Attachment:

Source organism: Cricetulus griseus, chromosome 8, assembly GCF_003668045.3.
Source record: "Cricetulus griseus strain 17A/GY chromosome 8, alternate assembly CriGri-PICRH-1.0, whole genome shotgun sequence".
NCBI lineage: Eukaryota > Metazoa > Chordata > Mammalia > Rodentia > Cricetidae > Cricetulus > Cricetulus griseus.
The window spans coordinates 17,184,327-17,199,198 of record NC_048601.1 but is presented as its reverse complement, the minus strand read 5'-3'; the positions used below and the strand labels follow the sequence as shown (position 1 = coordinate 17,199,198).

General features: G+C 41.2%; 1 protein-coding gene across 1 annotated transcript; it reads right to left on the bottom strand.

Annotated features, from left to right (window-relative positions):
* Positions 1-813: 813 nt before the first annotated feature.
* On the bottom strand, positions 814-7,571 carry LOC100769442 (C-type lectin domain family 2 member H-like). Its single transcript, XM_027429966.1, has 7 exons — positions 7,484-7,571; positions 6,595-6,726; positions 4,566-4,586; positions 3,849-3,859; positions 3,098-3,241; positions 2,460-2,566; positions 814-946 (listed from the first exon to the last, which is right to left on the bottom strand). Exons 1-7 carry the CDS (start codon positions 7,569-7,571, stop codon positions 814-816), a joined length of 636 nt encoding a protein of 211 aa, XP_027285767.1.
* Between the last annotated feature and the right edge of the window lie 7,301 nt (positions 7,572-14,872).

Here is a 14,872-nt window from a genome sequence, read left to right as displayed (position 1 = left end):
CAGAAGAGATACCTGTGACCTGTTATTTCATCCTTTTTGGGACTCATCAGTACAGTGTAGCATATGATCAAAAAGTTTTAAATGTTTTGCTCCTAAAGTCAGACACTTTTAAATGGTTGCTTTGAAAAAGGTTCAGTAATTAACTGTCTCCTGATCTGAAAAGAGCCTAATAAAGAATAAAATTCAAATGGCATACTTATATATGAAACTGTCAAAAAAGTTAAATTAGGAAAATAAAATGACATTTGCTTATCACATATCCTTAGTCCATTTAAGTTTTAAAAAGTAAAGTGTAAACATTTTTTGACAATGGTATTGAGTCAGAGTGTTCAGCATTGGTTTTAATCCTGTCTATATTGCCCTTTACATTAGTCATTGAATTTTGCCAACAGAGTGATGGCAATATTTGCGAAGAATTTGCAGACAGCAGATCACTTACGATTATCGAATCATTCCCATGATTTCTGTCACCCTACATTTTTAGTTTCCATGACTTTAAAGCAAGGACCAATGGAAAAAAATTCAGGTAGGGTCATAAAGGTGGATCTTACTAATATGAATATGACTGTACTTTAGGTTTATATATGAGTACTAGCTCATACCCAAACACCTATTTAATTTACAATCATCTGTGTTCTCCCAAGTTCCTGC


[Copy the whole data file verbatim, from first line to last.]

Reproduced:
Source organism: Cricetulus griseus, chromosome 8, assembly GCF_003668045.3.
Source record: "Cricetulus griseus strain 17A/GY chromosome 8, alternate assembly CriGri-PICRH-1.0, whole genome shotgun sequence".
NCBI lineage: Eukaryota > Metazoa > Chordata > Mammalia > Rodentia > Cricetidae > Cricetulus > Cricetulus griseus.
The window spans coordinates 17,184,327-17,199,198 of record NC_048601.1 but is presented as its reverse complement, the minus strand read 5'-3'; the positions used below and the strand labels follow the sequence as shown (position 1 = coordinate 17,199,198).

General features: G+C 41.2%; 1 protein-coding gene across 1 annotated transcript; it reads right to left on the bottom strand.

Annotated features, from left to right (window-relative positions):
* Positions 1-813: 813 nt before the first annotated feature.
* On the bottom strand, positions 814-7,571 carry LOC100769442 (C-type lectin domain family 2 member H-like). Its single transcript, XM_027429966.1, has 7 exons — positions 7,484-7,571; positions 6,595-6,726; positions 4,566-4,586; positions 3,849-3,859; positions 3,098-3,241; positions 2,460-2,566; positions 814-946 (listed from the first exon to the last, which is right to left on the bottom strand). Exons 1-7 carry the CDS (start codon positions 7,569-7,571, stop codon positions 814-816), a joined length of 636 nt encoding a protein of 211 aa, XP_027285767.1.
* Between the last annotated feature and the right edge of the window lie 7,301 nt (positions 7,572-14,872).

Here is a 14,872-nt window from a genome sequence, read left to right as displayed (position 1 = left end):
CAGAAGAGATACCTGTGACCTGTTATTTCATCCTTTTTGGGACTCATCAGTACAGTGTAGCATATGATCAAAAAGTTTTAAATGTTTTGCTCCTAAAGTCAGACACTTTTAAATGGTTGCTTTGAAAAAGGTTCAGTAATTAACTGTCTCCTGATCTGAAAAGAGCCTAATAAAGAATAAAATTCAAATGGCATACTTATATATGAAACTGTCAAAAAAGTTAAATTAGGAAAATAAAATGACATTTGCTTATCACATATCCTTAGTCCATTTAAGTTTTAAAAAGTAAAGTGTAAACATTTTTTGACAATGGTATTGAGTCAGAGTGTTCAGCATTGGTTTTAATCCTGTCTATATTGCCCTTTACATTAGTCATTGAATTTTGCCAACAGAGTGATGGCAATATTTGCGAAGAATTTGCAGACAGCAGATCACTTACGATTATCGAATCATTCCCATGATTTCTGTCACCCTACATTTTTAGTTTCCATGACTTTAAAGCAAGGACCAATGGAAAAAAATTCAGGTAGGGTCATAAAGGTGGATCTTACTAATATGAATATGACTGTACTTTAGGTTTATATATGAGTACTAGCTCATACCCAAACACCTATTTAATTTACAATCATCTGTGTTCTCCCAAGTTCCTGC